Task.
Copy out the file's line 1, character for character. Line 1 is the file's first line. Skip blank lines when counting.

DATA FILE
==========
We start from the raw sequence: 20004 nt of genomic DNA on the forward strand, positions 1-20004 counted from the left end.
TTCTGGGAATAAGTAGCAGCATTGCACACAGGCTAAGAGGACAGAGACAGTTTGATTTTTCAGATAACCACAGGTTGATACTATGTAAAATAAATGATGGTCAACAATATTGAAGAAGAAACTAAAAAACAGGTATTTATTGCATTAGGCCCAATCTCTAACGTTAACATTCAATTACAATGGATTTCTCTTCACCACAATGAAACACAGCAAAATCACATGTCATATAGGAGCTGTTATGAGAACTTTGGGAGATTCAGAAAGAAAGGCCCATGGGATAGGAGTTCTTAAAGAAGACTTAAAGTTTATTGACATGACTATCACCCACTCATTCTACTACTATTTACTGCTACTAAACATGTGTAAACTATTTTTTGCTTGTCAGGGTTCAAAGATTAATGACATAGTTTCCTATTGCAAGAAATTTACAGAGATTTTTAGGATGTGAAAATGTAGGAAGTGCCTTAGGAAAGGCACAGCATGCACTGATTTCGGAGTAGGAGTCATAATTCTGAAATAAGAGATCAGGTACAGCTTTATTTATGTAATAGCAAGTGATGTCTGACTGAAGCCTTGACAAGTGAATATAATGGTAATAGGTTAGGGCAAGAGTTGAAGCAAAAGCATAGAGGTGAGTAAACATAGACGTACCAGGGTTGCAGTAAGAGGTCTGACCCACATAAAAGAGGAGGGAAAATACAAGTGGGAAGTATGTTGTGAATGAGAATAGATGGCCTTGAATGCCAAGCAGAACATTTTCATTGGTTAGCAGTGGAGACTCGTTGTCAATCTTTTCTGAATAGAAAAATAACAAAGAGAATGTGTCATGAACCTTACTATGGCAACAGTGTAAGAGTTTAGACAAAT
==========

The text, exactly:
We start from the raw sequence: 20004 nt of genomic DNA on the forward strand, positions 1-20004 counted from the left end.